Born in Philadelphia in 1898, Alexander Calder created elegant, playful kinetic sculptures. His work, “Back from Rio” (1959), donated by Ruth Cross to the college in 1967 and located in in the Science Center quad, is one such example.
The basis of Calder’s work originates from an appreciation for craftsmanship instilled by his grandfather, who sculpted the statue of William Penn atop Philadelphia’s City Hall, and his background in descriptive geometry, applied kinetics and mechanical engineering. Playing off this background, in 1930, as concepts in theoretical physics began to be infused with mainstream conscience, the idea of cosmic relationships — the ways in which objects relate to each other, and how order and equilibrium is established in these relationships — became appealing to Calder.
Whereas shocking the bourgeoisie was the passion of many other twentieth century abstractionist movements (Dadaism and Surrealism among others were birthed from this sentiment), Calder was not interested in shock. At most, the Surrealists left a just a few residual marks. Some hints of Surrealist figural and chance-driven elements are two. In 1931 Calder joined the Paris-based group “Abstraction-Création,” where he associated with Jean Arp and Marcel Duchamp, among others.
A chance meeting with Joan Miró in Paris, who was not a member of the group, arguably had the most lasting impact on Calder. They went on to become lifelong friends and share a mutual influence on each others’ work. This is evident in comparison between Calder’s lithograph, “Blue” (1969), and Miró’s “La Magie Quotidienne” (1968). There is a striking similarity in the awareness of compositional balance, color, playful naiveté and precision working in harmony to create bold, simple images. Brancusi and Giacometti were influences as well, Brancusi for his solid and contained abstractions, and Giacometti for his linear tension.
A visit to Piet Mondrian’s studio later in the 1930s introduced the concept of total abstraction into Calder’s work, though rather than Mondrian’s paintings, it was his studio with its walls adorned with cutouts of rectangles that interested Calder. The arrangement of geometric shapes on a two-dimensional plane made Calder wonder what it would be like for those shapes to become entities with the ability to move, much like how the figures in many of Miró’s paintings also seemed to be imbued with a sense of motion.
“How fine it would be if everything moved. Why must art be static? You look at an abstraction, sculpted or painted, an entirely exciting arrangement of planes, spheres, nuclei, entirely without meaning. It would be perfect but it is always still. The next step is sculpture in motion,” he reflected after his visit.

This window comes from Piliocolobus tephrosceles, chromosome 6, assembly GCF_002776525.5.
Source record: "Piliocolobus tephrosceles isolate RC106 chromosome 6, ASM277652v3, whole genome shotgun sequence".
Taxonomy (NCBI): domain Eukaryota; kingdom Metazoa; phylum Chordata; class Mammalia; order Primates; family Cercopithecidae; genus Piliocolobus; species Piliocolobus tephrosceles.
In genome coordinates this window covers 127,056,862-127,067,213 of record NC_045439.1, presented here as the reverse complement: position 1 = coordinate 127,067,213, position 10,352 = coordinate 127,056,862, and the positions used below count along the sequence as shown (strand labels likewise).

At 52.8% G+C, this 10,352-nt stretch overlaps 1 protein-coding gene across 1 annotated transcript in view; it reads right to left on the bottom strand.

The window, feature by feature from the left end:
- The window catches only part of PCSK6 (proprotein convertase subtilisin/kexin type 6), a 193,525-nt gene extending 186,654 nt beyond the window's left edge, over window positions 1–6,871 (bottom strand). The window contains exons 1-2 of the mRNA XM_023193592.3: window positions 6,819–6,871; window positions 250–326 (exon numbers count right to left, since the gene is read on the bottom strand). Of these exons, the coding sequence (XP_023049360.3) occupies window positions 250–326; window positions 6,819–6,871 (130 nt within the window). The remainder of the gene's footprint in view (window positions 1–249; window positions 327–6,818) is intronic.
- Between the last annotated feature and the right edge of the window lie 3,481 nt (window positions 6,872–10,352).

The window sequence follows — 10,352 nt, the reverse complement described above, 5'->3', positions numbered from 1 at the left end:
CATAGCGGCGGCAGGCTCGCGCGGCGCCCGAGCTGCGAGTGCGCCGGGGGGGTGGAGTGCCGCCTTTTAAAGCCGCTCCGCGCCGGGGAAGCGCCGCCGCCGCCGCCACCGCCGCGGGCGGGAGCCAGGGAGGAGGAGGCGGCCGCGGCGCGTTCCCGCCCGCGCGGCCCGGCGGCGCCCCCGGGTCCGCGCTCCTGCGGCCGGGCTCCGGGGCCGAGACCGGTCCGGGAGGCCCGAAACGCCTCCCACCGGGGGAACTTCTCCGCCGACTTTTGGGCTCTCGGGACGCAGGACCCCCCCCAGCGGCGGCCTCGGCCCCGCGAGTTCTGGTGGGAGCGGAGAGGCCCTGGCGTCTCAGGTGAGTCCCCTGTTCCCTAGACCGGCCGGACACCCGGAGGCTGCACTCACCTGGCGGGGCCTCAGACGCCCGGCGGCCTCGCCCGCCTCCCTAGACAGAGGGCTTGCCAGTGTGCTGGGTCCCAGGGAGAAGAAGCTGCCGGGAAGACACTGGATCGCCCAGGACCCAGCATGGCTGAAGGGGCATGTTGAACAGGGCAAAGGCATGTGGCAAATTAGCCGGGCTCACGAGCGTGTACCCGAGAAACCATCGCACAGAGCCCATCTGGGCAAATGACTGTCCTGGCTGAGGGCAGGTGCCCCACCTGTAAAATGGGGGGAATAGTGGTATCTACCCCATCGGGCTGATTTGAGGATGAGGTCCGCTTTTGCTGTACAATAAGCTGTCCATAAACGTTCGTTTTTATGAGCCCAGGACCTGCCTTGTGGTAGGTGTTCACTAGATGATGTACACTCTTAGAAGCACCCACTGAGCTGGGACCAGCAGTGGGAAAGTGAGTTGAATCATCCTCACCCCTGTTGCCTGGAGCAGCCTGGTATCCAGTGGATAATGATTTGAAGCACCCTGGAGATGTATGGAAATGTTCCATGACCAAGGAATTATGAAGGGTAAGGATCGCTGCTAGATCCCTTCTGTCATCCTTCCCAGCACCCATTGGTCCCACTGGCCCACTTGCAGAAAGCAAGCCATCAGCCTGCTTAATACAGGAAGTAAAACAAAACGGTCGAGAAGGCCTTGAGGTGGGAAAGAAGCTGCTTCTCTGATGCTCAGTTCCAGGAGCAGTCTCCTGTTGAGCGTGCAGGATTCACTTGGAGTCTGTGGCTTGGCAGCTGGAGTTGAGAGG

The act of simplifying complex things and making the simple complex fascinated Calder, and this interest in combination with Miró’s figural influences and Mondrian’s ascetic abstraction shows in the delicate, balanced intricate movements of his mobiles and lithe static sculptures that seem to be at once in a state of eternal flux and stillness. These conceptual and visual themes are clear to see in “Back from Rio.”
Here, a sculpture created by a Philadelphia native, who created art within the humanistic and scientific traditions, is surrounded by both buildings that house the sciences and humanities. It is only in a natural setting where such a sculpture, mechanically controlled yet dynamically spontaneous, can be realized. Mobiles are in part about how they react and interact to and with their environment. To appreciate them fully, his sculptures’ motion need to be seen in relation to its repose, and in turn to the repose of its surroundings — the mobile contemplated with the stable. This interaction in “Back from Rio,” as a mobile-stable combinatorial sculpture that fuses the static and dynamic and integrates motion into a dual-entity, is especially important.
In all successful examples of his kinetic work, there exists a mechanical and visual balance achieved through a multiplicity that lies within a encompassing structural and visual unity — this is where the figural and abstract influences come in. In “Back from Rio” this is manifested through the planar sheets of steel attached to thin wires and joints about a central pivot point on the apex of the base. In essence, Calder achieves a conceptual and kinetic harmony by opposing the heavy, solid establishing static component with the multiplicity of the light, flitting mobile. Yet there is an angular relationship between the constituents as well. Two sides of the stable pyramidal element is bent like the back of a hunched figure, and this is mirrored in the angles of the white triangular elements of the mobile. The geometric formality of the red triangular counterbalance also mirrors one of the ridges of the base as well to serve as a connection between the grounded and airborne sculptural elements.
Scholar Patrick Heron writes that a mobile moves in a rhythm, “in an exact musical, not metaphorical sense.” This is the core of “Back from Rio.” Calder achieves a formal purity of motion as an element of form in his kinetic sculptures through carefully considered balance of hanging painted steel plates that is invoked only by the wind to form a type of visual music in which forms – triangles, polygons, wires — convey themselves in space to the viewer rather than to the listener.
There is a quote by Einstein, in which upon observing a Calder work in an exhibition for forty minutes in 1943 he remarked, “I wish I had thought of that.” “Back from Rio” rewards the same patience.